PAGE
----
Iconoclasts Review

“Indie” games developers are really killing it at the moment. It may be because of big publishers embracing indie gaming (such as the recent Nintendo direct entirely dedicated to indie games as “Nindies”) the “one band man” developers seem to create much better (and ultimately more fun to play) games than the same old drivel bigger publishers are putting out. Over the past few years, gorgeous and retro feel realised games such as Fez have captured the heart of many gamer (obviously mine included) and though the visuals may be simple (I think they look awesome) though it can’t be denied the game play is fun – it’s astonishing to think these titles have been made by one person (or the very least a small team) and going on to become a massive hit. Can the same be said for similar made Iconoclasts? In short answer, yes!

Iconoclasts tells the story of Robin, a mechanic in a world where a corrupt religion called One Concern has taken over the Government and allows only licensed mechanics to work. Unfortunately for Robin, she’s an unlicensed mechanic but that doesn’t stop her from trying to help her people in need whilst on the run from One Concern and it’s many dim witted soldiers.

The story is told through various encounters with characters throughout different worlds – and I have to admit, I have often got lost in the texts from some lengthy conversations, but the story is still rich, drip fed throughout the colourful environments and very fiendish puzzles.

As you play, abilities are unlocked (or Tweaks as they are known in game) some are different upgrades for your blaster style gun whilst others can help Robin hold her breath longer underwater or be more agile and move faster. Tweaks can be unlocked by finding them scattered throughout the game and often, you’ll need to solve a puzzle to reach it.

Be prepared for a lot of puzzles as you play – whilst some are easy, some can be quite lengthy and I did find myself getting a little frustrated when no information or clues are given as to how to solve them. Never the less, most of the puzzles are fun to play and require combining Robin’s Tweaks and abilities to conquer.

Some bosses can be quite difficult too – not that it’s a bad thing, they pretty much appear out of no where ( when usually if you’re playing any other game you can predict a boss is coming up) such as at the start of the game, I had only just learnt the basic controls, when wandering in the first level, I found myself trapped in a dead end and facing the first boss! Whilst I did manage to defeat the boss quite easily, it sort of set the tone for the game – expect the unexpected!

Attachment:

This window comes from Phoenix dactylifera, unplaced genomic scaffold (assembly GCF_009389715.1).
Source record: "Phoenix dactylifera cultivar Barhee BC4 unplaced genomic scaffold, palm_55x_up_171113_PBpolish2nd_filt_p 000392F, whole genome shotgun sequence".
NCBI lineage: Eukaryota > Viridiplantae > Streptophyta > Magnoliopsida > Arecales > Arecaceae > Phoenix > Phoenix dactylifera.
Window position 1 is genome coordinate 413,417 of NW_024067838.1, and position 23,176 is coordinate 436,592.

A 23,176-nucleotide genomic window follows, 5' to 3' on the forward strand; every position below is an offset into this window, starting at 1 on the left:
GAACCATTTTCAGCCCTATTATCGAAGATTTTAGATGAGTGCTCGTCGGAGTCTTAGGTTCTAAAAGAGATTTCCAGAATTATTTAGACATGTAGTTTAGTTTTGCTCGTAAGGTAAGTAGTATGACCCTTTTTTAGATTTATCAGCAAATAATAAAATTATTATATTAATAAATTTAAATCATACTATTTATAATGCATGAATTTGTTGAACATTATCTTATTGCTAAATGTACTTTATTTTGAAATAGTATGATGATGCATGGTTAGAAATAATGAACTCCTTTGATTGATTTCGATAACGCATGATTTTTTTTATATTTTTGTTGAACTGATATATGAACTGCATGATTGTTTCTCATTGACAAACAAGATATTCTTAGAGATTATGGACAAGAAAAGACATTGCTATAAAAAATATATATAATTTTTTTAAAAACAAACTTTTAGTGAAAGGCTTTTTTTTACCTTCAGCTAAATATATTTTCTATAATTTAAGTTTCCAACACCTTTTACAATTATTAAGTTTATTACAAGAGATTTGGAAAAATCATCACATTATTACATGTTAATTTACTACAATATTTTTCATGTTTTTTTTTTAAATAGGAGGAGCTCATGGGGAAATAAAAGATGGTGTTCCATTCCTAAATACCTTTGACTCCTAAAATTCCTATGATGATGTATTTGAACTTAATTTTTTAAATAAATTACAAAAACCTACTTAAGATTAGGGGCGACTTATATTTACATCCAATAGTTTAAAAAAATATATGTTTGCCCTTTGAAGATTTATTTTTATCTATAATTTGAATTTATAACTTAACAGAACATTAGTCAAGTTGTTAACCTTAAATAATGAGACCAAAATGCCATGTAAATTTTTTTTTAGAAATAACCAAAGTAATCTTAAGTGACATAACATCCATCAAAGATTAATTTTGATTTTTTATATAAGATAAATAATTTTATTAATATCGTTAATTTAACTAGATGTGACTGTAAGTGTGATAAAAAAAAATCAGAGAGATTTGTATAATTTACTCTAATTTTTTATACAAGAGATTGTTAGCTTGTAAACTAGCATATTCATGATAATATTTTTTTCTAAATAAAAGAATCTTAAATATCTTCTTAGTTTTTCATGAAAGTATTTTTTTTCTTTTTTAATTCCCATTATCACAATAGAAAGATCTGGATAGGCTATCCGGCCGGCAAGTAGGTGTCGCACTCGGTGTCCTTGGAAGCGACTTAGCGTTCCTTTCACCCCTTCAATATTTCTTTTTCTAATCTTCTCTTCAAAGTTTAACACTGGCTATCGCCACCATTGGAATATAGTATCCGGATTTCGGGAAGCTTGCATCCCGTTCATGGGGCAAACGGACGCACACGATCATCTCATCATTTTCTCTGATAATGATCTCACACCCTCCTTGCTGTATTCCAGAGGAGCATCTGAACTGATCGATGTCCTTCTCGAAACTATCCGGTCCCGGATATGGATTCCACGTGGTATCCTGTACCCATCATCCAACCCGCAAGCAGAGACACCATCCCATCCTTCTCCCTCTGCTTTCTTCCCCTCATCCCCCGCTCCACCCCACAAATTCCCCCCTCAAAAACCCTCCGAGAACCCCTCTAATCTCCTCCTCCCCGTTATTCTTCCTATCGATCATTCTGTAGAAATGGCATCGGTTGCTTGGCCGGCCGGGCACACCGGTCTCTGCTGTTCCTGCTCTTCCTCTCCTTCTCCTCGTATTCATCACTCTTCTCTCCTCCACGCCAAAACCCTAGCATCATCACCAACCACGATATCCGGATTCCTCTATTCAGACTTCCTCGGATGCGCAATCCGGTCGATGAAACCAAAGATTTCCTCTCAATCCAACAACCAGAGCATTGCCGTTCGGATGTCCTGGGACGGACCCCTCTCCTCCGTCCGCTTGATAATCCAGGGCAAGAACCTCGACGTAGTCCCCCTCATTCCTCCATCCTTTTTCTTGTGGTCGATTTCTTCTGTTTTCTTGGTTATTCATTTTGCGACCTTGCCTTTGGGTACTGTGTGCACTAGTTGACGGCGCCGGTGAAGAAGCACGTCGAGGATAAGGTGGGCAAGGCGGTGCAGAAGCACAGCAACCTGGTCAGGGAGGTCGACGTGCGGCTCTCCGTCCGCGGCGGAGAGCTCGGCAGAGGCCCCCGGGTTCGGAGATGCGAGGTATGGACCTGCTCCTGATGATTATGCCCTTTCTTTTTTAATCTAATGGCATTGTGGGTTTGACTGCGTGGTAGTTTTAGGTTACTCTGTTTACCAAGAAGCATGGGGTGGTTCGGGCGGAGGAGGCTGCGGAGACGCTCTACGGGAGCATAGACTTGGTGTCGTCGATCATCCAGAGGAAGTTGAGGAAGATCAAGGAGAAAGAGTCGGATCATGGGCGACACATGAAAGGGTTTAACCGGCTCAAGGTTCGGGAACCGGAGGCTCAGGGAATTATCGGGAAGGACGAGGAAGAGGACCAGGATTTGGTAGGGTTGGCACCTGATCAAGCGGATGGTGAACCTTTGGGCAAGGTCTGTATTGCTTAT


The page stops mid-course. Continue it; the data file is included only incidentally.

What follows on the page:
Visuals are brilliant – the 16 bit graphics are really pushed to the limits, with lush environments, wonderfully detailed characters and great animations. I played both the PS4 and PS Vita versions (with cross buy) and pleased to report the game looks great on both!

The game’s soundtrack is great too if a little repetitive – I did find myself listening to Spotify instead of the game for some parts, but overall, fantastic retro sounds and good soundtrack complete an already fantastic game.

For some parts, you will have other characters in your party, such as when searching for scientists to help stop the One Concern soldiers taking over an underwater village, your party includes Mina. Most of the level you’ll play just as Robin as usual, but the boss level sees both Mina and Robin working together to defeat the foe.

Controls are pretty easy – using the circle button will unleash spanner attacks and square is used for your blaster. It’s worth bearing in mind, some skills and abilities will be unlocked later on in the game, as I often found myself coming up to parts in levels that I did not have the ability to do until later.

Iconoclasts took 8 years to develop – and it really has paid off – the amount of detail in the visuals not only look great but help create a living world that strengthens the story as you play. It’s got some fantastic set piece puzzles, great environments and a brilliant story too – showing indie games could be the way forward for many gamers who want a rich, fulfilling game without paying £40+ price tags.

REVIEW CODE: A complimentary Sony Playstation Vita code was provided to Bonus Stage for this review. Please send all review code enquiries to editor@bonusstage.co.uk.

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